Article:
Bikers and backpackers at Falling Creek Camp have been known during the normal camping sessions to go to Colorado, and mountain climbers to New Hampshire to brave the windy cliffs. These excursions are just a few of the trips that campers who have taken the right amount training at camp have been allowed to go on. But these expeditions pale in comparison to the almost 2-week epic adventure to Magpie River the FCC Paddlers returned from down by Quebec’s Northern coast.
Check out a different video that Rafa Ortiz edited from the HUCK Magpie Expedition
The contingent of campers, ranging in age between 14 to 17, found themselves in waters closer to Newfoundland’s national borders than the US’s. They championed the winding and remote river through Canada’s boreal forests, so remote in fact it took hours of driving, a ferry, and three floatplane shuttles to get them on location at Lake Magpie. They had trouble finding any trace of humanity down the 60 mile river that emptied into the Gulf of Saint-Lawrence.
“I think we were only 1 of like 4 or 5 other trips that kayaked down that river this year,” says Andrew Smith. Smith has paddled as a counselor at Falling Creek for the past 6 years where he learned paddling from none other than the trip’s co-leader Jez, a 3 time Australian World Cup champion kayaker and sponsored athlete. The two lead the campers down the river with Red-Bull and GoPro sponsored paddler Rafael Ortiz, the third FCC instructor.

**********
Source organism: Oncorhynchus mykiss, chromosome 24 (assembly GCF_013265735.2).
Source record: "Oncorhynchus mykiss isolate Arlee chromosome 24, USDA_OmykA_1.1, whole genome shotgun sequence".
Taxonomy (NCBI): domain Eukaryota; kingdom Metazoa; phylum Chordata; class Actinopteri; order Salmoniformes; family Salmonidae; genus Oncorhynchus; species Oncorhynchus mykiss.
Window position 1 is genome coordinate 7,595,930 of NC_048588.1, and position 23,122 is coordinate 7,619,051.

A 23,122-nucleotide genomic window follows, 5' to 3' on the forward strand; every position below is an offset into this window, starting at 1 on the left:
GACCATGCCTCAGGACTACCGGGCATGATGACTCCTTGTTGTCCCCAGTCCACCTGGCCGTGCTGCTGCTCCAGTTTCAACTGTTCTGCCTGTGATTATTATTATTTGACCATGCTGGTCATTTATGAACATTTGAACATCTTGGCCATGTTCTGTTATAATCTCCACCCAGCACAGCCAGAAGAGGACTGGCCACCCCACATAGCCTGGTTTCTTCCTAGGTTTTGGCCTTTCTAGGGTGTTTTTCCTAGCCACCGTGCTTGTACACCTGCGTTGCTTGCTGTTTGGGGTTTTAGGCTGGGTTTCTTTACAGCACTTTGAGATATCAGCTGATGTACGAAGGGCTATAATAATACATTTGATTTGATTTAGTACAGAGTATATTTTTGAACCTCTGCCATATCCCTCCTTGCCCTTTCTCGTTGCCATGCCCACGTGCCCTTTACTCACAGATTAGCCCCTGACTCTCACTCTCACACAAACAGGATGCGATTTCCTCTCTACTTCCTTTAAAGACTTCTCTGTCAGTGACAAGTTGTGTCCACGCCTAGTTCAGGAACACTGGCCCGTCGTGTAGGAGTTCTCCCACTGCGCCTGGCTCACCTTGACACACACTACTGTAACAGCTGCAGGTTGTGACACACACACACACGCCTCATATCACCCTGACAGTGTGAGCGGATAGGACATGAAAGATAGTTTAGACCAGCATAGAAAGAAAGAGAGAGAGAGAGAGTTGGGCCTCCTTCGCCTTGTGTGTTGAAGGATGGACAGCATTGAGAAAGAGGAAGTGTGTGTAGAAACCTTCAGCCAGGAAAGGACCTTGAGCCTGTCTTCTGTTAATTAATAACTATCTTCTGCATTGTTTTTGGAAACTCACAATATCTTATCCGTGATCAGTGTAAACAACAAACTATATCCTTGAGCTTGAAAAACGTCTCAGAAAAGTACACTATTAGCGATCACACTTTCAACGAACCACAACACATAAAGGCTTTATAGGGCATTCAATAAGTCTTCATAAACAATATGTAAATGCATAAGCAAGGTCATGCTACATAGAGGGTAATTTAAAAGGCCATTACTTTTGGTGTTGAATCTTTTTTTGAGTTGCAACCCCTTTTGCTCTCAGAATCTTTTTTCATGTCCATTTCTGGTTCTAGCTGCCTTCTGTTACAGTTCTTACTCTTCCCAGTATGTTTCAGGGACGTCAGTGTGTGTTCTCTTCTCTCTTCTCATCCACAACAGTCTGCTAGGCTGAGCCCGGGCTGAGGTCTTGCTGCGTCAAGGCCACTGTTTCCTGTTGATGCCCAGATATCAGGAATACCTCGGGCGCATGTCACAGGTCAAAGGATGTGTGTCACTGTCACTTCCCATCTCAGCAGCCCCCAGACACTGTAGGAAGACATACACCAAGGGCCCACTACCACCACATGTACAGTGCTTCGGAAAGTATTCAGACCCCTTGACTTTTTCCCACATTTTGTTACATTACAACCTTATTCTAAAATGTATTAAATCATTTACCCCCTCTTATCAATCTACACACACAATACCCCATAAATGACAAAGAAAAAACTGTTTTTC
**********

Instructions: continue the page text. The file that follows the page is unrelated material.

Deep in the Canadian wilderness, the group lost track of the days, touring down pristine white-water they could scoop out with their hands and drink, eating meals some of them described as the best food they have ever had. Aside from the camping in nearly untouched environments and dodging local wildlife, seeing both wolf tracks and a bear, their chief priority never faltered from learning everything they could about paddling.
“Every morning of paddling began with a skill and technique session from Rafa; who is the premier waterfall kayaker in the world,” says camper Jon Krupnick in personal blog post he wrote during the trip. “On the river we had the guidance of Jez and Andrew to keep us safe, in control, and healthy.”
The river progressed from class 2 rapids during the first day, to class 4 by the final launch. Some parts included class 5 holes that required putting up a line— a system of using a guide rope— to navigate.
“The bigger rapids in the Magpie are just gigantic,” says Jez “No person would survive running them. Magpie Falls for example has a recirculating river hole big enough to munch two buses, without either of them touching each other.”
Every segment required the boys to do a bulk of the planning, finding the right approach to fit the needs of the rapids. Letting the boys take ownership of trip, in the eyes of the Jez and Andrew, prepared them for conducting any similar trip of their own they may have after camp.
“It was my first expedition,” says Baird Cotsakis, another regular camper of Falling Creek. “And it was really great to experience what it is like being away from civilization and technology. The trip really made me realize that there are not many places like the Magpie River left in the world. And we need to do what we can to conserve it.”